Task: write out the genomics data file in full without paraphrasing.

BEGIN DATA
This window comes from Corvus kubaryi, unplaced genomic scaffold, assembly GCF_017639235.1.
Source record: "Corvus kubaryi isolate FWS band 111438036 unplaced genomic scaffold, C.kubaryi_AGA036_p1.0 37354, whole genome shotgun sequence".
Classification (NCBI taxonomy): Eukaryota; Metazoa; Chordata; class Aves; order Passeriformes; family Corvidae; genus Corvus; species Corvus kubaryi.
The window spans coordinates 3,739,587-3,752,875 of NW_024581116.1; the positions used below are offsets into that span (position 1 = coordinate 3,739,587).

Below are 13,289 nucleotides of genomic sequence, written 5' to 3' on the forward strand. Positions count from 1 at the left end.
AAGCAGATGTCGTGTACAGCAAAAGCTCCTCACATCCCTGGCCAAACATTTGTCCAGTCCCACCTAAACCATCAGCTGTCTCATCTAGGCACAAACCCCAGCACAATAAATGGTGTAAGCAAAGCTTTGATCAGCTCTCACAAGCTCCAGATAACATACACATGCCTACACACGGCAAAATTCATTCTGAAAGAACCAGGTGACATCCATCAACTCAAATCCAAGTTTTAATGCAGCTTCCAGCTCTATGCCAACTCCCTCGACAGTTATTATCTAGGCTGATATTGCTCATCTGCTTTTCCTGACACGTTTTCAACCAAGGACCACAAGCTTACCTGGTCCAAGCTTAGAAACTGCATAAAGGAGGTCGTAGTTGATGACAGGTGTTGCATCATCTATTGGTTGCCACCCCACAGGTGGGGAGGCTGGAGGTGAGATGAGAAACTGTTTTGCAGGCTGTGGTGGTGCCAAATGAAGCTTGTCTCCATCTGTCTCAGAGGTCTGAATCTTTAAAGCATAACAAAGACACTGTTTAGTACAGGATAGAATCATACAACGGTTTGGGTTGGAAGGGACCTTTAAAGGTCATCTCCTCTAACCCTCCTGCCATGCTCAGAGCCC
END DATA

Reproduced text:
This window comes from Corvus kubaryi, unplaced genomic scaffold, assembly GCF_017639235.1.
Source record: "Corvus kubaryi isolate FWS band 111438036 unplaced genomic scaffold, C.kubaryi_AGA036_p1.0 37354, whole genome shotgun sequence".
Classification (NCBI taxonomy): Eukaryota; Metazoa; Chordata; class Aves; order Passeriformes; family Corvidae; genus Corvus; species Corvus kubaryi.
The window spans coordinates 3,739,587-3,752,875 of NW_024581116.1; the positions used below are offsets into that span (position 1 = coordinate 3,739,587).

Below are 13,289 nucleotides of genomic sequence, written 5' to 3' on the forward strand. Positions count from 1 at the left end.
AAGCAGATGTCGTGTACAGCAAAAGCTCCTCACATCCCTGGCCAAACATTTGTCCAGTCCCACCTAAACCATCAGCTGTCTCATCTAGGCACAAACCCCAGCACAATAAATGGTGTAAGCAAAGCTTTGATCAGCTCTCACAAGCTCCAGATAACATACACATGCCTACACACGGCAAAATTCATTCTGAAAGAACCAGGTGACATCCATCAACTCAAATCCAAGTTTTAATGCAGCTTCCAGCTCTATGCCAACTCCCTCGACAGTTATTATCTAGGCTGATATTGCTCATCTGCTTTTCCTGACACGTTTTCAACCAAGGACCACAAGCTTACCTGGTCCAAGCTTAGAAACTGCATAAAGGAGGTCGTAGTTGATGACAGGTGTTGCATCATCTATTGGTTGCCACCCCACAGGTGGGGAGGCTGGAGGTGAGATGAGAAACTGTTTTGCAGGCTGTGGTGGTGCCAAATGAAGCTTGTCTCCATCTGTCTCAGAGGTCTGAATCTTTAAAGCATAACAAAGACACTGTTTAGTACAGGATAGAATCATACAACGGTTTGGGTTGGAAGGGACCTTTAAAGGTCATCTCCTCTAACCCTCCTGCCATGCTCAGAGCCC